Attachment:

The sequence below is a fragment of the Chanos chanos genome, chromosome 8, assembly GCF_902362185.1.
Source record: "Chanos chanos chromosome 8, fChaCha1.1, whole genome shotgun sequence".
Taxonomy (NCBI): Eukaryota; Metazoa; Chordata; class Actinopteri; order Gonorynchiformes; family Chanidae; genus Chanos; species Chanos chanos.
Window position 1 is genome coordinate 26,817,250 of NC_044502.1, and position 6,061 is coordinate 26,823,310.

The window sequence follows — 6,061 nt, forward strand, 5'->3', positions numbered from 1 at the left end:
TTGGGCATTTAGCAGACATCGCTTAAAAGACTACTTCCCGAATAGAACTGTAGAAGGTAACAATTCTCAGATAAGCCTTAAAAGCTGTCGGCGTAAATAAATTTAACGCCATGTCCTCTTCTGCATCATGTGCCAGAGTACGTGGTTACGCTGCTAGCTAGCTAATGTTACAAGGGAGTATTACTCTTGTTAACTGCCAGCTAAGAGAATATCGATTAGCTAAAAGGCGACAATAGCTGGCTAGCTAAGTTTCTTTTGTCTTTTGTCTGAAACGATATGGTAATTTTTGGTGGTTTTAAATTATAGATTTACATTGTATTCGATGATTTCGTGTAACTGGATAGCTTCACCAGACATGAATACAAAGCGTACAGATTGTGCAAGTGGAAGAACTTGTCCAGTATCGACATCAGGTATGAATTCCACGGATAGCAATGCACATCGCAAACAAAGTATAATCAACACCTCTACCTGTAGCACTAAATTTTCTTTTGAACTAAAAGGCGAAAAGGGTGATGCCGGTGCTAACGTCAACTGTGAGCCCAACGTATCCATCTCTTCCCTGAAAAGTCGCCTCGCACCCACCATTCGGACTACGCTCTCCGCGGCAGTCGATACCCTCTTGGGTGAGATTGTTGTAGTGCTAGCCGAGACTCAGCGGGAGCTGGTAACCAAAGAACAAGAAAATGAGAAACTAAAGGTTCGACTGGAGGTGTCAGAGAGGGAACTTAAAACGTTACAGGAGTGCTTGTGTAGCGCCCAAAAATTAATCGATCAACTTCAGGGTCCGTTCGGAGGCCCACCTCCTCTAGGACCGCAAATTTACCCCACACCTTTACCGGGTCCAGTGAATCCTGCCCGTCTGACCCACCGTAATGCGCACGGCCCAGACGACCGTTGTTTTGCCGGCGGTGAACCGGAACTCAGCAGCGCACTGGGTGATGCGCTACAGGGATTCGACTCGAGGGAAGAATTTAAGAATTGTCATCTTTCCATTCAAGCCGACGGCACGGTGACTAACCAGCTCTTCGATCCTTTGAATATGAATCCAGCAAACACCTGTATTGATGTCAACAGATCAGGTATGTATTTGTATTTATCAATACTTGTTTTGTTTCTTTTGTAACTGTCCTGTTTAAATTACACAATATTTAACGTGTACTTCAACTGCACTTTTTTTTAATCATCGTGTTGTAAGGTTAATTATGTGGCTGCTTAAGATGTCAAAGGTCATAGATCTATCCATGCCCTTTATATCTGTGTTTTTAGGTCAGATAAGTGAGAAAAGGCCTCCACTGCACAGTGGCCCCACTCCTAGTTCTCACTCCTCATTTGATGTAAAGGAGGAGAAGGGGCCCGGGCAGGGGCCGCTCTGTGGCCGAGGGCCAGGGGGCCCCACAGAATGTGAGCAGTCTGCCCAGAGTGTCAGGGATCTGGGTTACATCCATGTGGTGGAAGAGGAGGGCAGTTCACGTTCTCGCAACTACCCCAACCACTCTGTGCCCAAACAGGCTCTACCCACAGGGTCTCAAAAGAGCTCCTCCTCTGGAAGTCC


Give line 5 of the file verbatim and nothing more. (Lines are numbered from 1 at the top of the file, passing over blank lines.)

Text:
The window sequence follows — 6,061 nt, forward strand, 5'->3', positions numbered from 1 at the left end: